Alan Millard has written this booklet in response to a series of TV programmes entitled BC: The Archaeology of the Bible Lands, presented by Magnus Magnusson. The series appeared to many viewers to suggest that events which many had believed to be historical facts be dismissed as legend.
In this booklet, the author, a practising archaeologist and a specialist in near eastern languages, assesses the strengths and weaknesses of archaeology as commentary on the Old Testament. His vivid account makes clear that archaeology, like any other living science, is always in motion. Fresh discoveries lead to the abandonment of old theories. New theories arise to re-interpret known facts. Facts are always to be welcomed; problems arise when facts are misinterpreted, or theories are built on too limited a foundation.
To ask whether archaeology proves the Bible is to ask a wrong question. Equally, the absence of evidence from the ground does not disprove events recorded in the Bible. The revealed truth of the Bible and the observable facts of the past cannot conflict. Rightly interpreted, they can only enrich each other.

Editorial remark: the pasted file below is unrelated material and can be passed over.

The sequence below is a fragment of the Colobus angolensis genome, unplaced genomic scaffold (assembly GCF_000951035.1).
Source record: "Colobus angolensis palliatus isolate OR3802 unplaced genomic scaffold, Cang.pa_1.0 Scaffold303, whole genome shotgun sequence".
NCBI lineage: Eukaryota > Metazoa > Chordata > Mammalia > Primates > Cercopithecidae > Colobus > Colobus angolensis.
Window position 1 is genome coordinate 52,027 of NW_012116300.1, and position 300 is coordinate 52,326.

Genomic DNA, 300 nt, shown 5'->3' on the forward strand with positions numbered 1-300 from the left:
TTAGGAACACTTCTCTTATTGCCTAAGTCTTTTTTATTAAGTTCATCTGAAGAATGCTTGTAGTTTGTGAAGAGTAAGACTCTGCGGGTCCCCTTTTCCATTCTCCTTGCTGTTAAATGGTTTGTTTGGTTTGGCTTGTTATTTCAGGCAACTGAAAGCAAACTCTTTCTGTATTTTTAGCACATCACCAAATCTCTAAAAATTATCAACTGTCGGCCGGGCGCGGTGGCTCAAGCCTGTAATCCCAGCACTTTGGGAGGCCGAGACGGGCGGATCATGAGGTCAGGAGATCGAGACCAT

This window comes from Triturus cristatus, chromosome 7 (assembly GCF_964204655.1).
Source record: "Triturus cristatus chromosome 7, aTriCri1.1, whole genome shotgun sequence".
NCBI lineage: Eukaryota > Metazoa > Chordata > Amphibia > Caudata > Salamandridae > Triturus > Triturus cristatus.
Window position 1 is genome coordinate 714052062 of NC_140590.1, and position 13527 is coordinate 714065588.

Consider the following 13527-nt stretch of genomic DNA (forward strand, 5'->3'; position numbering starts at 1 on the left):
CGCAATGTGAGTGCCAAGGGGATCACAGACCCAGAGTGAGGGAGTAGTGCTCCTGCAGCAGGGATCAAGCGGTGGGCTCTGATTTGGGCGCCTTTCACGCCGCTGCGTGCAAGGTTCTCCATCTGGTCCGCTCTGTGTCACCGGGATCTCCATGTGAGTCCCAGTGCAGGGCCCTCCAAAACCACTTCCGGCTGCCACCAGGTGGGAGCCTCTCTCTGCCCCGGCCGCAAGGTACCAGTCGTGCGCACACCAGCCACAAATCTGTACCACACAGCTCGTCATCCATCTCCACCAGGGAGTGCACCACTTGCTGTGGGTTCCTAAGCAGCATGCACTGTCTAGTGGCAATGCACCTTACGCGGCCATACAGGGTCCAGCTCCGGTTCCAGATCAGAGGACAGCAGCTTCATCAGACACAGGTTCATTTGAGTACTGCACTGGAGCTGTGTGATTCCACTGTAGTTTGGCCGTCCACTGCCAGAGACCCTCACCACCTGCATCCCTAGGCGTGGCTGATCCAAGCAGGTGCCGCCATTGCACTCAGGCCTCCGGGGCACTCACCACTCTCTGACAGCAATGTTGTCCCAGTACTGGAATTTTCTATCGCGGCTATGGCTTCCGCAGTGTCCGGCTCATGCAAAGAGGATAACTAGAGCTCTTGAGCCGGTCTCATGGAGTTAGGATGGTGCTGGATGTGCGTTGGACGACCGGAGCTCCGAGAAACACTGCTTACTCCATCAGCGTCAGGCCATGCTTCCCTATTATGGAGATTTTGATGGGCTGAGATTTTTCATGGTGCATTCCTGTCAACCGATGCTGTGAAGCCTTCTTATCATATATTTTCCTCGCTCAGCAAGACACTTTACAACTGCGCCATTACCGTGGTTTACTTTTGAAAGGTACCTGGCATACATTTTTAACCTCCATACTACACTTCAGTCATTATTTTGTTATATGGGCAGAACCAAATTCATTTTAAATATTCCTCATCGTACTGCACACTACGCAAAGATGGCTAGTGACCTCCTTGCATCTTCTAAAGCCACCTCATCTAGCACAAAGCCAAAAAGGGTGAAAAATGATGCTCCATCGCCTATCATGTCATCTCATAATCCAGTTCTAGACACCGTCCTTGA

|1||Introduction: archaeology annd writings from the past||5|
|3||The Bible: an Ancient Book||13|
|a. The development of writing|
|b. Written documents|
|4||Archaeology and the Patriarchs||17|
|a. Personal names|
|b. Social Life|
|c. Abraham's camels|
|5||Archaeology, Egypt and ancient Israel||20|
|a. The Exodus|
|b. The tabernacle|
|c. The 'Israel Stele'|
|d. Pharoah Shishak|
|6||Archaeology and King Solomon's Glory||23|
|7||Archaeology and the Book of Daniel||28|
|8||Archaeology and Political History||31|
|a. The Kings of Israel and Judah|
|b. Foreign names|
|9||Archaeology and the People of the Bible||37|
|10||Archaeology and the Problems of Interpretation||40|
|a. Joshua's Jericho|
|b. Tirkakah, king of Ethiopia|
|c. Creation and the flood.|
|Suggestions for Further Reading||45|
|Time Chart for the Old Testament Period||46|
Two chapters reproduced by kind permission of the publisher.